SEC Order May Prompt Employers to Review Employee Confidentiality Obligations
These days, many employment agreements, severance agreements, releases, plan documents, SPDs, and other compensation and benefits arrangements impose confidentiality requirements on employees, both current and former. Yesterday the SEC issued its first order addressing how employee confidentiality obligations can be phrased consistent with the agency’s regulations implementing the Dodd-Frank whistleblower provisions. Companies may want to review the SEC order and the wording of their existing employee confidentiality obligations to determine whether changes might be helpful or required.
On April 1, 2015, the SEC issued its first order circumscribing the scope of confidentiality requirements companies can impose on their employees. The order highlights the agency’s commitment both (1) to ensure that employees are free to contact the Commission directly about possible securities law violations, and (2) to take action against any confidentiality requirements that might discourage or prevent those contacts.
In light of the order, companies will want to review any policies, procedures, practices, forms, agreements, or plans that impose confidentiality obligations on employees—potentially including, for example, codes of conduct, confidentiality policies, releases, employment agreements, termination or severance agreements, severance plans, or other compensation or benefits arrangements.
The applicable regulation—SEC Rule 21F-17(a)—provides that “No person may take any action to impede an individual from communicating directly with the Commission staff about a possible securities law violation, including enforcing, or threatening to enforce, a confidentiality agreement … with respect to such communications.”
The confidentiality provision at issue appeared in a standard form that employees signed when being interviewed as witnesses in internal investigations. The form included the following confidentiality requirement:
I [the employee] am prohibited from discussing any particulars regarding this interview and the subject matter discussed during the interview, without the prior authorization of the Law Department. I understand that the unauthorized disclosure of information may be grounds for disciplinary action up to and including termination of employment.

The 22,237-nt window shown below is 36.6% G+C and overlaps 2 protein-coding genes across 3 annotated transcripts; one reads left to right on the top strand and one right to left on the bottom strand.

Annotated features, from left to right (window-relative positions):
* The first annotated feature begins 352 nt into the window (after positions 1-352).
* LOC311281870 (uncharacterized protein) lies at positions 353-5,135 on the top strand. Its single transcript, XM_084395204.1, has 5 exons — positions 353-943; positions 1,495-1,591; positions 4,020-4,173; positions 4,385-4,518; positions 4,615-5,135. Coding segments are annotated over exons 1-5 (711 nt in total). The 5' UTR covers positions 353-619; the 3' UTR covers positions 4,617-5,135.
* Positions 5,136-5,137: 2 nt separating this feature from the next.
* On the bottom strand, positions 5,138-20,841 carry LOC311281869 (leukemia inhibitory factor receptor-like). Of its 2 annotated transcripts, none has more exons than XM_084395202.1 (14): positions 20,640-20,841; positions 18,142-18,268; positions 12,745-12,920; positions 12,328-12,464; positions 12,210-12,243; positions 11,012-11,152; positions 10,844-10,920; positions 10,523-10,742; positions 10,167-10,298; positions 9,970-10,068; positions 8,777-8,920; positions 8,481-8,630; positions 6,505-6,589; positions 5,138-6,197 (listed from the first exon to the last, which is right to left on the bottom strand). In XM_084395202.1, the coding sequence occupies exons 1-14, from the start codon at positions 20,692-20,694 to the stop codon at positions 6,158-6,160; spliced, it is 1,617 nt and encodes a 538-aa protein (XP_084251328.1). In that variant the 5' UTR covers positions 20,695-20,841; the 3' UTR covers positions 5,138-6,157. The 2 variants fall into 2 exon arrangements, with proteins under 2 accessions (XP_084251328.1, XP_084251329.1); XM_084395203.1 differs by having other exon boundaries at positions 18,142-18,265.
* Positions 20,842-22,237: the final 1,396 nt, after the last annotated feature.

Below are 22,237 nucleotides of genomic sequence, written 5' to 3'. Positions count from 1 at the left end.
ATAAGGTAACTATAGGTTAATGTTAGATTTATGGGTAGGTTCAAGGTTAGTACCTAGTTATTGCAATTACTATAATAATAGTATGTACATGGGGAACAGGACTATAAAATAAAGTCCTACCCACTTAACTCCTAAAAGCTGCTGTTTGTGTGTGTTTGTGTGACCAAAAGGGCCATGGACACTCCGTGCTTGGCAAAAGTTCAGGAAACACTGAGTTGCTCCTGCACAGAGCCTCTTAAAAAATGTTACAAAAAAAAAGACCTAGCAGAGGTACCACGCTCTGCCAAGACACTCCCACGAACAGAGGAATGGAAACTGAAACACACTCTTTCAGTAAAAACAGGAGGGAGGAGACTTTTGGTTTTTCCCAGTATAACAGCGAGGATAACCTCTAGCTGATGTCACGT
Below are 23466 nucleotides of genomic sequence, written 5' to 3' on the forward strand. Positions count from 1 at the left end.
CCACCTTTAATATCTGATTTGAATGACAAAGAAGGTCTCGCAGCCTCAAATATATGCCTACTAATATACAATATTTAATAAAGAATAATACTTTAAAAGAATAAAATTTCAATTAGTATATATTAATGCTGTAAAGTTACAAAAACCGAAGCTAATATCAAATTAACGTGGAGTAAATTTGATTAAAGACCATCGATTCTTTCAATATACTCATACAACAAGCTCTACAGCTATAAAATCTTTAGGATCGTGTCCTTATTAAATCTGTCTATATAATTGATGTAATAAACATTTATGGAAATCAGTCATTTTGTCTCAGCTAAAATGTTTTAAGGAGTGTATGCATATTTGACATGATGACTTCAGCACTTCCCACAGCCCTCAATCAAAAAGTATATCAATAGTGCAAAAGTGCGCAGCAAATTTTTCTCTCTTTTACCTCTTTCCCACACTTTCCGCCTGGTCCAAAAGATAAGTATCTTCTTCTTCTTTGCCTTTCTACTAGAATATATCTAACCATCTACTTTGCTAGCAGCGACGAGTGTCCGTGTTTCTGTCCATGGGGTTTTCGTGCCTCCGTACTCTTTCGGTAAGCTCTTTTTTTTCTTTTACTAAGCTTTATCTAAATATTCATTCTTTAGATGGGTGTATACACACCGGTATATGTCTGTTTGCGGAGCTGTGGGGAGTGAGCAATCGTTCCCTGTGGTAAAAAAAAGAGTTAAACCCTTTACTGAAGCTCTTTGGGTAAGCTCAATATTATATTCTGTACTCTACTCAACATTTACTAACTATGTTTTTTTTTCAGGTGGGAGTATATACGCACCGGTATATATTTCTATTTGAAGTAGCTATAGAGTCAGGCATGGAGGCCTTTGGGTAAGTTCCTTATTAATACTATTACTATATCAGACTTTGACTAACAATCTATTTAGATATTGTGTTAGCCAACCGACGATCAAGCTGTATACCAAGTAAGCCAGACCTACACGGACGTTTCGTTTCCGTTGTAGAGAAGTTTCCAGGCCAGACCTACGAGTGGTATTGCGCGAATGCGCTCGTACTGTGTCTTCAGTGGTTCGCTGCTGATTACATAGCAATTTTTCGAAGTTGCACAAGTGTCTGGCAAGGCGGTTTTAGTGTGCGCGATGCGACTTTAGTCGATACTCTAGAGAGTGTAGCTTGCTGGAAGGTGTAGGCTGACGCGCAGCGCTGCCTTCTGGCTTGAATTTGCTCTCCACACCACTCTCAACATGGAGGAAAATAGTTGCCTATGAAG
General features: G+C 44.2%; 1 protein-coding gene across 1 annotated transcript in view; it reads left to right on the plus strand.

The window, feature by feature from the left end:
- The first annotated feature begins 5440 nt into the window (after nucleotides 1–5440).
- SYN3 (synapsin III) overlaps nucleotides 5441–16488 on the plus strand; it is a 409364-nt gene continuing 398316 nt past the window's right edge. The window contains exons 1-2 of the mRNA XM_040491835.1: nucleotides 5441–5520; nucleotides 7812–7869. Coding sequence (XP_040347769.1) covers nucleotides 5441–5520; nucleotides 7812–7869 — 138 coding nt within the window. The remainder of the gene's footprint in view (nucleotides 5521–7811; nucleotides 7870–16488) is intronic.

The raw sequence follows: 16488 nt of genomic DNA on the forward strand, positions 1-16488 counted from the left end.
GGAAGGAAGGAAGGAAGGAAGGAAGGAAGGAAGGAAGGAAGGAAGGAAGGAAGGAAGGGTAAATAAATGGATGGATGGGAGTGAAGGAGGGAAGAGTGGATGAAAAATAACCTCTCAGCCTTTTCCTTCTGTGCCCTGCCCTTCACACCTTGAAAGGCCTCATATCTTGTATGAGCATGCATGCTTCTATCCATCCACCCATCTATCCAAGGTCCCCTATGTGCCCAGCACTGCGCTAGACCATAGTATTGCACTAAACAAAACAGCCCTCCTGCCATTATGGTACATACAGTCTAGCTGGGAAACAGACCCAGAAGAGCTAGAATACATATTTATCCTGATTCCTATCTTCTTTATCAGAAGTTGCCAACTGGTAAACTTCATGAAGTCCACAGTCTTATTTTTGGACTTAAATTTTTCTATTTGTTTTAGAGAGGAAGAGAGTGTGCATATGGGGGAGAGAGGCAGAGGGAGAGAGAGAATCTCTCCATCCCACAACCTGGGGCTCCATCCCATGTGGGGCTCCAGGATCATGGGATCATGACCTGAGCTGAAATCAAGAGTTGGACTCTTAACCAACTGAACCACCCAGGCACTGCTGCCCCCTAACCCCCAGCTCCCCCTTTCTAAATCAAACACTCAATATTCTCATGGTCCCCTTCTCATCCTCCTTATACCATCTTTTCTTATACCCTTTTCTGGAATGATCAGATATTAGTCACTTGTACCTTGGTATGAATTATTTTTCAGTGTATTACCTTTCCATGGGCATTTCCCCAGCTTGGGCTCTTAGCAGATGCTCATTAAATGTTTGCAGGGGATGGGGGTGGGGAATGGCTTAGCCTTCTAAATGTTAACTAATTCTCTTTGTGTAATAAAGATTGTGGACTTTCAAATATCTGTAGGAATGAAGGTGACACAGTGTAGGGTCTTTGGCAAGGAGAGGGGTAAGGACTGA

The SEC order recited that the Commission was not aware of evidence that the company took any action to enforce the confidentiality provision or to prevent communications with the Commission in any other way, nor was it aware of evidence that the provision prevented any employee from making such communications. The company’s use of the confidentiality provision pre-dated Rule 21F-17 and continued after the Rule’s effective date.
The Commission issued a cease and desist order, imposed a fine of $130,000, and agreed to the company’s undertaking to try to contact its employees in the United States who signed the statement at any time after August 21, 2011.
The Commission also cited with approval the company’s amended confidentiality provision:
Nothing in this Confidentiality Statement prohibits me from reporting possible violations of federal law or regulation to any governmental agency or entity, including but not limited to the Department of Justice, the Securities and Exchange Commission, the Congress, and any agency Inspector General, or making other disclosures that are protected under the whistleblower provisions of federal law or regulation. I do not need the prior authorization of the Law Department to make any such reports or disclosures and I am not required to notify the company that I have made such reports or disclosures.
In light of the Commission’s order, companies will want to review any policies, procedures, practices, forms, agreements, or plans that impose confidentiality obligations on employees and consider, if necessary, whether revisions should be made in accordance with this most recent action by the Commission.